6/20/16 ZSFG pearls – GGOs and purpura

Thank you to Kenny Petterson for finishing intern year STRONG with an amazing morning report case. He presented a 45 y/o man with diabetes who presented with multisystem organ failure and a petechial rash.

Ground glass opacities

Ddx of ground glass opacities in the lung

  •          Water (pulmonary edema)
  •          Pus (infection, inflammation)
  •          Blood (diffuse alveolar hemorrhage)


Now lets talk purpura.

This is an opportunity to highlight some amazing resources from the UCSF dermatology department: the dermatology glossary and the purpura/petechiae online module. Go to the dermatology glossary to demystify specific skin terms. The online modules give you a case-based deep dive into specific dermatologic disorders.

Purpura are defined as red-purple skin lesions that result from blood extravasation into tissue. They are non-blanching. Morphologically they are divided into


  •    A sign of vascular inflammation or damage, usually a small or medium vessel vasculitis
  • Palpable purpura is the hallmark of a leukocytoclastic vasculitis, but LCV is a histopathologic diagnosis
  •    Ddx
    •        Primary rheum
      • ANCA-associated
      •  Cryoglobuinemic vasculitis
      • Polyarteritis nodosa
      • Henoch-schonlein purpura (rare in adults)
      •      Urticarial vasculitiS
      •  SLE
  •   Infection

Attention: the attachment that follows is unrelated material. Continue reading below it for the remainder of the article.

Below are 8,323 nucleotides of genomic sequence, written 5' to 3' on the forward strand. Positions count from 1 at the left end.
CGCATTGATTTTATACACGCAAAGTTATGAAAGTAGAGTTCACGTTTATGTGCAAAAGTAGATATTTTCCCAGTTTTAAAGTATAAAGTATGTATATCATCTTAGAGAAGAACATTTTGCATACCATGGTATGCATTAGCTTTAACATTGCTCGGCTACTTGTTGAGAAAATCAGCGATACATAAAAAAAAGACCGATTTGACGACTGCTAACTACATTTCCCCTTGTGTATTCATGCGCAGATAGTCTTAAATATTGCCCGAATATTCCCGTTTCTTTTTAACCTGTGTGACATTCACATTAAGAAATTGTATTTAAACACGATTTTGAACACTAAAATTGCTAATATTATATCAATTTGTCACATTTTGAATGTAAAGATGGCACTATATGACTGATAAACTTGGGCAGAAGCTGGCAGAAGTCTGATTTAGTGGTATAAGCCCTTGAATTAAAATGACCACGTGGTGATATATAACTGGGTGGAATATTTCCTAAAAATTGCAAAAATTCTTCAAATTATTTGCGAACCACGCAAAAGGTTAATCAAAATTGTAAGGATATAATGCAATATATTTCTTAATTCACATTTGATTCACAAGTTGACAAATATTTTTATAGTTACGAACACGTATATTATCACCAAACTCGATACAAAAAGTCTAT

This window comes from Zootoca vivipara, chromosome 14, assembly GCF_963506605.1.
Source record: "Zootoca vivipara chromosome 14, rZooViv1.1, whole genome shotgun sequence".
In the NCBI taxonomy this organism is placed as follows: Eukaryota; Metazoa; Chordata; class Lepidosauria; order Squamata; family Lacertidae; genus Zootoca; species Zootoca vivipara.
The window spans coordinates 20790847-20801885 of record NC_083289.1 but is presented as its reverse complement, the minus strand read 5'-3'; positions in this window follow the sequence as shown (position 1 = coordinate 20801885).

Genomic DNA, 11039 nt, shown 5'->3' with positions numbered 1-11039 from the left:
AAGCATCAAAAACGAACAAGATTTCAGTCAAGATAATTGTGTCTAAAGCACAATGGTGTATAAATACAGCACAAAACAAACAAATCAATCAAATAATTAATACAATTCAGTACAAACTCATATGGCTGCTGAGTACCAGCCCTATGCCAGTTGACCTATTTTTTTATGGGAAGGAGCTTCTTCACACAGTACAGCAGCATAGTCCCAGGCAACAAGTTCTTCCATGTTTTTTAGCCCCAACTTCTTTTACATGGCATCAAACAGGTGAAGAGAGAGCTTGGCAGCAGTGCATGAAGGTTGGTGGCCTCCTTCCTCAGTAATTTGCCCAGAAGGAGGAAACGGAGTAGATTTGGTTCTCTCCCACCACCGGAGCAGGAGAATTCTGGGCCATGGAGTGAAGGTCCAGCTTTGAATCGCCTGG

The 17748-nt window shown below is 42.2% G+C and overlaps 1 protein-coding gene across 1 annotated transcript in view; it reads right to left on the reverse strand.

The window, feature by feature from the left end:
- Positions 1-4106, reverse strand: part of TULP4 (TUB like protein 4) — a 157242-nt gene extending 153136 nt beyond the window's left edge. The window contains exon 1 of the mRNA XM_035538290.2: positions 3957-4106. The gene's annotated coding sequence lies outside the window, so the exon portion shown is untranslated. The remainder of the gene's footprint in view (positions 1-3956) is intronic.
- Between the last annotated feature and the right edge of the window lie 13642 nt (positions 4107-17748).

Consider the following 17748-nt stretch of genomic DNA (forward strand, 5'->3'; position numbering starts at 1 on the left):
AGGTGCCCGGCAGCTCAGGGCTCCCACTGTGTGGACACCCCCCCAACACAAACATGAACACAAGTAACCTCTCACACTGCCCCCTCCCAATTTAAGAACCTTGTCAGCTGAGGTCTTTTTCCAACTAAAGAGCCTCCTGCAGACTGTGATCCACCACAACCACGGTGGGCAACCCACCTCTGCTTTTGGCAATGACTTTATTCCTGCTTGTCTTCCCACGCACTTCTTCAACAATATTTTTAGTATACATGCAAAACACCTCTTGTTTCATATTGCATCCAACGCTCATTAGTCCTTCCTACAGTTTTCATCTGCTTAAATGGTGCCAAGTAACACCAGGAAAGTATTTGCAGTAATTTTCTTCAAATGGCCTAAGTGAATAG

•          HBV-associated PAN
    •          HCV associated cryoglobulinemia
    •          Purpura fulminans associated with DIC
  •   Malignancy-related
  •   Medication effect (meds can cause an LCV on their own!)
Lindy Fox’s recommendation for first line w/u of palpable purpura
  •          CBC w platelets
  •          ESR/CRP
  •          ANA
  •          ANCAs
  •          Complements
  •          UA
  •          Infectious w/u including HIV, HCV, HBV, +/- ASo or strep throat culture and cryos
Non-palpable or macular purpura
  • Usually noninflammatory
  • further subdivided by size

Petechiae <3mm in size

  •   Ddx
    •          Qualitative and quantitative platelet disorders
    •          DIC and infection (mycoplasma was a strong consideration in our case today)
    •          Increased intravascular venous pressure (due to clot or obstruction)
    •          Inflammatory skin disease
    •          Increased vascular fragility including d/t vitamin deficinecies like scurvy

  Ecchymosis >5mm in size

  •   External trauma
  •   DIC and infection
  •   Coagulopathy
  •   Skin weakness/fragility
  •   Waldenstrom’s



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